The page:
Although the magnitude of climate change that will occur this century is uncertain, all climate models indicate that the planet will warm. The suite of global climate models deployed in IPCC (2007c) report a mean climate sensitivity1 of 3.2°C, with a standard deviation of 0.7°C (IPCC, 2007c, Table 11.2); this indicates broad agreement, with some scatter, about the effects of carbon dioxide on global mean temperature. Other largescale aspects of climate change are also robust, such as water vapor feedbacks (increasing atmospheric moisture), thermosteric sea-level rise, ocean acidification, Arctic amplification of climate warming, warming feedbacks due to reductions in seasonal snow cover, and a poleward shift of circulation systems.

Despite these confirmations of the value of climate models, a number of longstanding and emerging problems require improvements and developments in model capability. Bader et al. (2008) provide a detailed summary of weaknesses of the current generation of climate models. The next section examines some of these weaknesses and outlines several high-priority scientific frontiers that can be better addressed through advances in climate models.


Climate change is expected to affect society in many ways, including impacts on health, infrastructure, food and water security, ecological integrity, and geopolitical stability. Climate models are essential tools to inform planning and policy development surrounding these issues, but advances are required on a number of research fronts to improve the information that climate models can provide. High-priority questions include the following:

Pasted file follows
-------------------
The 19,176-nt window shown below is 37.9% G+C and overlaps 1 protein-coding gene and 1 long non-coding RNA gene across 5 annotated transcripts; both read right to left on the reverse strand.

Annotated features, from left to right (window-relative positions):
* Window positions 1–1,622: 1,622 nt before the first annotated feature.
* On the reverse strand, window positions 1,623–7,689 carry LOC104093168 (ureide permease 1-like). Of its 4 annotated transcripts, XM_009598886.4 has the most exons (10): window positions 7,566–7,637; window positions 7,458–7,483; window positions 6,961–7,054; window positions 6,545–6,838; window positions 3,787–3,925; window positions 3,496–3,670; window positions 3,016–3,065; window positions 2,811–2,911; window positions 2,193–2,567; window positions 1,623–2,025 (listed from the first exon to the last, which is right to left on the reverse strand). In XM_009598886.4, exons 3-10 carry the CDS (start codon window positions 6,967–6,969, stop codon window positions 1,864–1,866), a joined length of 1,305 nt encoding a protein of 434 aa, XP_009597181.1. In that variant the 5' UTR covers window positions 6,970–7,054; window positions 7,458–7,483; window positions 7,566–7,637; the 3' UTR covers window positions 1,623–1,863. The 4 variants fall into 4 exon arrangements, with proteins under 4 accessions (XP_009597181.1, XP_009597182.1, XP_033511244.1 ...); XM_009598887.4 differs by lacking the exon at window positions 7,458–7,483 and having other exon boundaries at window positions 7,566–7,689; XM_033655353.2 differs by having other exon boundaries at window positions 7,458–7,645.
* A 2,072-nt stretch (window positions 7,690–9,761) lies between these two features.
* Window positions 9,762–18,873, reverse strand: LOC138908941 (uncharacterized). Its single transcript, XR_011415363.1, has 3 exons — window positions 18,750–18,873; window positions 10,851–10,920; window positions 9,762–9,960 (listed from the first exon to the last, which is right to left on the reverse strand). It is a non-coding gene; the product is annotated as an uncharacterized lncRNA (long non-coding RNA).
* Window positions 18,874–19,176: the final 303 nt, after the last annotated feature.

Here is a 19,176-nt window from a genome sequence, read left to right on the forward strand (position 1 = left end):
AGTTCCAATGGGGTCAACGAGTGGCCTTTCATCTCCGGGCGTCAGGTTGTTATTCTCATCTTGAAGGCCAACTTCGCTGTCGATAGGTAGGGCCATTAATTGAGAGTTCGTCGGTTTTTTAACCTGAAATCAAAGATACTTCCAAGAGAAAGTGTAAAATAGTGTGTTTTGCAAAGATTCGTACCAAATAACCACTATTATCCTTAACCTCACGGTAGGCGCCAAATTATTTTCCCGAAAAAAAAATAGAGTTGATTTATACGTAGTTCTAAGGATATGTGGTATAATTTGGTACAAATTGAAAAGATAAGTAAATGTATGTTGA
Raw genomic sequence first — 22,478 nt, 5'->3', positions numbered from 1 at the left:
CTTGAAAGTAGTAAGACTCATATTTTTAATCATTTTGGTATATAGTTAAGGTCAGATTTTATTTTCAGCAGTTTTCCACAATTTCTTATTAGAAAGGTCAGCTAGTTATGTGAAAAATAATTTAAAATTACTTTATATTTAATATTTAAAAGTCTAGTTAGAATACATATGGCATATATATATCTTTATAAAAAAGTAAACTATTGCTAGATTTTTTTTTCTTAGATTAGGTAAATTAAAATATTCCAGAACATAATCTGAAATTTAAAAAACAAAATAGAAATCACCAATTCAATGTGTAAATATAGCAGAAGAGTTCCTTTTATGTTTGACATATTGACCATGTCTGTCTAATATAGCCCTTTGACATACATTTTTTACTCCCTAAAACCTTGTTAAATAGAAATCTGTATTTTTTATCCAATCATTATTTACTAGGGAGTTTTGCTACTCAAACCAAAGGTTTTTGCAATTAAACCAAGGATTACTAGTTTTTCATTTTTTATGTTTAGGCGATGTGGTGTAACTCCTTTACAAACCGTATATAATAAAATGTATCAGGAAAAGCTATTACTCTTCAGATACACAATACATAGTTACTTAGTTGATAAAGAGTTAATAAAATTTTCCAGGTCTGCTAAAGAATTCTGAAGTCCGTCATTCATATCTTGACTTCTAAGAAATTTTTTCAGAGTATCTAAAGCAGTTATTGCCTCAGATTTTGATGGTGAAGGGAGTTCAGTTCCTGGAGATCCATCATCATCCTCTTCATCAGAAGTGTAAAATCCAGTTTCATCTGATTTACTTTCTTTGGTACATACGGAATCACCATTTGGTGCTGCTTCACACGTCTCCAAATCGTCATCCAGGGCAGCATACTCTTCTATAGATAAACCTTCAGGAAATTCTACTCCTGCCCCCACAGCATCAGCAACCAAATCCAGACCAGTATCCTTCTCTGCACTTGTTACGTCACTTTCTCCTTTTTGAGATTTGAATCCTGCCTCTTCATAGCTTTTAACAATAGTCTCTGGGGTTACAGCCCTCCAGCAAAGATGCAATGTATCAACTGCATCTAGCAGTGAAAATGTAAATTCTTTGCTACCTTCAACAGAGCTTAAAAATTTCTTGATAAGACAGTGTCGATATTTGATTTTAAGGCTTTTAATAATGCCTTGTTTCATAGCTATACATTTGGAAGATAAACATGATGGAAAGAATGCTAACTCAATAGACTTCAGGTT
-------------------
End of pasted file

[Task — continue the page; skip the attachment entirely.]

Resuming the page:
•  Climate sensitivity: How much will the planet warm this century?

•  How will climate change on regional scales? How will this affect the water cycle, water availability, and food security?

•  How will climate extremes change?

•  How quickly will sea level rise?

•  How will Arctic climate change?

•  What is the potential for abrupt change in the climate system?

•  How will marine and terrestrial ecosystems change?

•  How will society respond to and feed back on climate change?

•  Can the evolution of the climate system over the next decade be predicted?


1 Climate sensitivity: the equilibrium, global mean temperature change associated with a doubling of CO2.

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